"No one can be lonely who has a book for company." ~ Nelle Reagan

Thursday, October 25, 2012

Discussion: the Future of the Independent Bookstore

More bookstores within the city of Edmonton are closing their doors for good.  Belgravia Books and Treasures will close the books forever October 31st.  In the words of the proprietors of Belgravia Books and Treasures, theirs is a store of "Rare, recent, and out-of-print books, antiques and curios, framed paintings and prints."  In November 2009, the editors of WHERE magazine took on the task of naming the top 10 bookstores in their respective cities and Belgravia Books and Treasures made the list.  Sadly, we see the doors close on them, accolades and all.  (http://www.globaltvedmonton.com/video/bookstore+closure/video.html?v=2282582654&p=1&s=dd&searchQuery=belgravia%20boo#newshour/video/search/belgravia%20boo)

And another joins the list of soon to close in our city.  The Edmonton Ukrainian Bookstore will close shop in December after 98 years serving the community with Ukrainian language books and gifts.

"This is a store that I grew up in,” said Elena Scharabun, the third generation of her family to own and manage the store.
"My grandfather took it over from the two brothers that started it...and my father and mother took it over from him, and it's been in the family for the whole 98 years."
But in years of late, demand for such items and books has decreased.  
"The world's changing," she said, adding that today's immigrants want to learn English and assimilate into Canadian society, buying different things and decorating their homes differently.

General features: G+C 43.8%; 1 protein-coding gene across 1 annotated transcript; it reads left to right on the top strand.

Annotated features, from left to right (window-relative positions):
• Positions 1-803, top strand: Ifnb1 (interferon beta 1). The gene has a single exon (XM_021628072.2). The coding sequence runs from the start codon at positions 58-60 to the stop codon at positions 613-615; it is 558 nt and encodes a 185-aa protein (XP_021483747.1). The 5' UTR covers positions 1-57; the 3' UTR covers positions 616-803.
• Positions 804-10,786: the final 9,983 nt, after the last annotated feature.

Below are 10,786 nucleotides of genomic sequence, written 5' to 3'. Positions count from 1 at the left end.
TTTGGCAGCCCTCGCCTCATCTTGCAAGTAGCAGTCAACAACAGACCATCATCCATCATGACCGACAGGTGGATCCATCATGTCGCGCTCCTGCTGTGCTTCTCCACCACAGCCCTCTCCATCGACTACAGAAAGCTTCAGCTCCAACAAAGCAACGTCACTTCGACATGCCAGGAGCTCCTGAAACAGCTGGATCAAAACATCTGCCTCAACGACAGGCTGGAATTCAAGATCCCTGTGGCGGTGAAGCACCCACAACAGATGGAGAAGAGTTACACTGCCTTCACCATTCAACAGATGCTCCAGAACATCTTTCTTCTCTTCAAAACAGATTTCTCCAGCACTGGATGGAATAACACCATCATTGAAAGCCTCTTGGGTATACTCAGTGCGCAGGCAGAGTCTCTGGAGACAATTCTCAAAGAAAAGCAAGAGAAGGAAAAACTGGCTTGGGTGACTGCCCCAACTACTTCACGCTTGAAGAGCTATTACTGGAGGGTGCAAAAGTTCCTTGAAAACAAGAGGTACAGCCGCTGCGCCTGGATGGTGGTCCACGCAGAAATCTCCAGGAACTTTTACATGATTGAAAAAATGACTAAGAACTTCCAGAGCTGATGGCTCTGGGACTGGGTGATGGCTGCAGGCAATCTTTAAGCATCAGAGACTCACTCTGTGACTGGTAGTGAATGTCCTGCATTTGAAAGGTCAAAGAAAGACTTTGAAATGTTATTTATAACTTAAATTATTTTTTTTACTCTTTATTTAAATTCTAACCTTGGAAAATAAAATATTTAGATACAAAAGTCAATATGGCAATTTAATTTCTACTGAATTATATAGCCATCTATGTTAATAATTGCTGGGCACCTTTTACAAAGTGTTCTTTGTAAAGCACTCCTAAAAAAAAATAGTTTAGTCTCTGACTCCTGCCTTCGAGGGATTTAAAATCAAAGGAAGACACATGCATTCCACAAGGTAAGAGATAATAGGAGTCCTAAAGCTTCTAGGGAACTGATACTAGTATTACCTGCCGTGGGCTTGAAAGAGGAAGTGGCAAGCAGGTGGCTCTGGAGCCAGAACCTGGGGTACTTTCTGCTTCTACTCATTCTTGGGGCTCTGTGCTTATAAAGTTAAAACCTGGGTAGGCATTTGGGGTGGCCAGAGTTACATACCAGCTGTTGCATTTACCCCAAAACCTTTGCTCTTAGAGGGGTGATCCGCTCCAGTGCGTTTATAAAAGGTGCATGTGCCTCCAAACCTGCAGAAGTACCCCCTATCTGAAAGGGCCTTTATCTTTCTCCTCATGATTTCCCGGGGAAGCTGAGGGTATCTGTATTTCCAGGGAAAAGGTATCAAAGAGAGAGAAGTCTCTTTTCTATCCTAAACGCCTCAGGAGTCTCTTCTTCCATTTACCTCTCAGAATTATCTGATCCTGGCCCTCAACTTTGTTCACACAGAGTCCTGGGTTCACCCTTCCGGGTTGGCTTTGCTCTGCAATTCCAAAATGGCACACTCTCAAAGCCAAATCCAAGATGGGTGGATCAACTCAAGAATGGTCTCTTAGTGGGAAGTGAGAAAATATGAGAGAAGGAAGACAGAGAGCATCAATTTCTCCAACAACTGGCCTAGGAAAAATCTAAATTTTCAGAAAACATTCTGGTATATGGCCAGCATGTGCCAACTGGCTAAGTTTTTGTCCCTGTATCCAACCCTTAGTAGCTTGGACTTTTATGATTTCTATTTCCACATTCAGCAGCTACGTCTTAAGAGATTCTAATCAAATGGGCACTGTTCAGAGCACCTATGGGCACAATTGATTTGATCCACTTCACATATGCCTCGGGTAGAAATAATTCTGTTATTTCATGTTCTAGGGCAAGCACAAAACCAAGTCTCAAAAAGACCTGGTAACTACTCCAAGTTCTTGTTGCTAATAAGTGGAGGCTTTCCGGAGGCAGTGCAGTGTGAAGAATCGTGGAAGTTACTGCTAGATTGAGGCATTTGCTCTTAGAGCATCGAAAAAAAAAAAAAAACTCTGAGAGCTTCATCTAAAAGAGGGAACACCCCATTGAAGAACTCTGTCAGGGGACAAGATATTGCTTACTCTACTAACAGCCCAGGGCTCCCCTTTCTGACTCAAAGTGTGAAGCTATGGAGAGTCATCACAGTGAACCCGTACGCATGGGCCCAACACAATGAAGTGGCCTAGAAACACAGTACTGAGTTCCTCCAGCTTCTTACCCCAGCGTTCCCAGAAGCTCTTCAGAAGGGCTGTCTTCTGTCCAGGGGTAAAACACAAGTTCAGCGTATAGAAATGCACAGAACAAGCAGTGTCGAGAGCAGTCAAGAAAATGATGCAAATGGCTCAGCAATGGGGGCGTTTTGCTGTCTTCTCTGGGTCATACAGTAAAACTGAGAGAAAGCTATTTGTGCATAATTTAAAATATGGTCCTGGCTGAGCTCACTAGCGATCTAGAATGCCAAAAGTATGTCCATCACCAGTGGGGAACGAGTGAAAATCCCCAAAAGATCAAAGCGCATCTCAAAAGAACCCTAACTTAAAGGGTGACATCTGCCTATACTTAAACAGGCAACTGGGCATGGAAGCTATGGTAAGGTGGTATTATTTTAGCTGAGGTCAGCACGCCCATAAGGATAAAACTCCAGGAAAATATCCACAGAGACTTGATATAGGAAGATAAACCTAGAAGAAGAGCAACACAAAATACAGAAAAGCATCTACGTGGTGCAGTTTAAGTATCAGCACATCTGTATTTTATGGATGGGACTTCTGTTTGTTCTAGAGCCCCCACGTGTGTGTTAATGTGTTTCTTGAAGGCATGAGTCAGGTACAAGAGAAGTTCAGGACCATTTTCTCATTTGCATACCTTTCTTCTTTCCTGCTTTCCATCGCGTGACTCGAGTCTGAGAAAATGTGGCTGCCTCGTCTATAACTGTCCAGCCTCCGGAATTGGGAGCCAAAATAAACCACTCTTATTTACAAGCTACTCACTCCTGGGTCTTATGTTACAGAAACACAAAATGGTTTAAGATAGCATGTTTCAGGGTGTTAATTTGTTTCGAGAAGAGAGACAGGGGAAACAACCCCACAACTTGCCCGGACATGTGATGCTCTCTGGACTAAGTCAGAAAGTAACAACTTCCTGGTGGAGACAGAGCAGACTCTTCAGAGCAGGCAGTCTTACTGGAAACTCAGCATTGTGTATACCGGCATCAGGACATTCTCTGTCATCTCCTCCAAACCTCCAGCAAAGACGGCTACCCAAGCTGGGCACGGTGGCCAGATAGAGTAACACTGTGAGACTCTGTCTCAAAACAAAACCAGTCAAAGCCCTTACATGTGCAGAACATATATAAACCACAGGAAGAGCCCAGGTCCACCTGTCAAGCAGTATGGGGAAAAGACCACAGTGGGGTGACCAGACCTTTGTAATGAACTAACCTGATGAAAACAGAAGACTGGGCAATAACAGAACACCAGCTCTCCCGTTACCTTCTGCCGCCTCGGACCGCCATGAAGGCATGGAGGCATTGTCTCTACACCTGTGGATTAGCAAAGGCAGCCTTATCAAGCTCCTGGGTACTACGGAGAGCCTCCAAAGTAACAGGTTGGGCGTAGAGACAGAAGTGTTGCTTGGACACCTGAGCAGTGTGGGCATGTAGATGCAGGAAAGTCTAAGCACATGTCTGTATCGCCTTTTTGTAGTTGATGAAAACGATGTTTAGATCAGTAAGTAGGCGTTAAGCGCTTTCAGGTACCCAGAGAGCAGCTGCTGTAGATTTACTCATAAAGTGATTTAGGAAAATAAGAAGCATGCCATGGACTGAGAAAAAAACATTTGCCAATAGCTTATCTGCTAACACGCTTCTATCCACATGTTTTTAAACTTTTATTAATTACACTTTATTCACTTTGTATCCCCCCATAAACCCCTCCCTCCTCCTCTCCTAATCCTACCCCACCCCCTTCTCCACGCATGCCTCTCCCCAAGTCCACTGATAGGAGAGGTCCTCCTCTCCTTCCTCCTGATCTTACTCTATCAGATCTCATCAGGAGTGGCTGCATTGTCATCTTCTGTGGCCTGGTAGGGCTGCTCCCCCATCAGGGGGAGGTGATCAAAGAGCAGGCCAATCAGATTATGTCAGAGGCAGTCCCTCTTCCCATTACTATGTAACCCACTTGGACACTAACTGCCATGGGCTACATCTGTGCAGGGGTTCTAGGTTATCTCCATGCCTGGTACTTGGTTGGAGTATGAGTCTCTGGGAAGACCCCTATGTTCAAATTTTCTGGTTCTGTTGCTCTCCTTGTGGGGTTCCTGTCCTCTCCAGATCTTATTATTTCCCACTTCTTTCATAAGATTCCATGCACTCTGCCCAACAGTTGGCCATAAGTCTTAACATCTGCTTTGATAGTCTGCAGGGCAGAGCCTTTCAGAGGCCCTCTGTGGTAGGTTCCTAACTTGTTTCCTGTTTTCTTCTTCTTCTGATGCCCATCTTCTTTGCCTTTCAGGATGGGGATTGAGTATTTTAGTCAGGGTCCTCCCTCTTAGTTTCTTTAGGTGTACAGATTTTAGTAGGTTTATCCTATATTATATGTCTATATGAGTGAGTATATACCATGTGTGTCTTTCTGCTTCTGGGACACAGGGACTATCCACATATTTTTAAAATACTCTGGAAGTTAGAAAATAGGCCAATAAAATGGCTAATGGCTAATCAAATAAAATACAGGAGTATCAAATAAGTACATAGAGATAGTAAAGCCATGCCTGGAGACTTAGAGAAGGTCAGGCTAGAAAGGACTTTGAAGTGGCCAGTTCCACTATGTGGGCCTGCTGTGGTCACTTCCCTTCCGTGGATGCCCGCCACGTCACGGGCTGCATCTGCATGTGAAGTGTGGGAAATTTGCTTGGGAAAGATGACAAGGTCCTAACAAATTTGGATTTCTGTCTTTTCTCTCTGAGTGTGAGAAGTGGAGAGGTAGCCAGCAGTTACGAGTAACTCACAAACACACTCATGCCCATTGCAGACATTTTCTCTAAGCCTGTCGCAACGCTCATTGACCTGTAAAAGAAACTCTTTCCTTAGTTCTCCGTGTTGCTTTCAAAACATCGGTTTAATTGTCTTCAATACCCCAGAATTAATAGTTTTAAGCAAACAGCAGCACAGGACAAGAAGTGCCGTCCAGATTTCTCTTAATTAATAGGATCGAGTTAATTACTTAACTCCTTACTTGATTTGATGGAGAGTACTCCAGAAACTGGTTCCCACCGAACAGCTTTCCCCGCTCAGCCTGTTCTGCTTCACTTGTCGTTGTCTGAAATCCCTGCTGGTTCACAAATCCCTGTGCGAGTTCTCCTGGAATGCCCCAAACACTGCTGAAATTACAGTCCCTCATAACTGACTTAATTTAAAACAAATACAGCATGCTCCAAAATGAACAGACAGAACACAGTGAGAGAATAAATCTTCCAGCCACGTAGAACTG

I am sorry to see you go.  You are leaving a fine legacy behind.  I want to thank you, on behalf of all book lovers like myself, who are grateful for you and stores like yours that brought the stories to life in our imaginations as we immersed ourselves in the pages of story-dom. (My Bookshelf)

Currently, Edmonton hosts 10 independent bookstores and 24 chain bookstores.  Calgary has 9 independent bookstores and 24 chains, while Toronto has 45 independent stores and 49 chains.  What is the difference?  Is the metropolitan area of Toronto more conducive to independents or is it that the independents are changing to accommodate the changing market?

Alex Abboud blogs some suggestions for changing the environment of the indie bookstore.  Some ideas include the availability of a drink station within the store, membership fees (a stake in the business), author visits, adjoining conference room rentals, knowledgeable staff, a niche in the market (a specialty) as possibilities.

Even the large chain stores are amending their focus to include gift items and toys.  It is agreed that change must be embraced rather than resisted to maintain a foreseeable future.  If you were an indie bookseller, what changes would you foresee as a marketable asset?

Feel free to join this discussion.  I want to hear from you!


  1. Here's another link re: Belgravia Books and Treasures: http://www.theprovince.com/story.html?id=7268787

  2. I so wanted to get over to Belgravia Books before the final closing, even had an invitation from one of the business partners to do so, but just couldn't make it. Here it is closing day and I sadly note the day on the calendar as the day another local independent bookstore closes its doors for good. Thank you for gracing our city with your presence. Your absence will be felt by all.

    Best of wishes to you!


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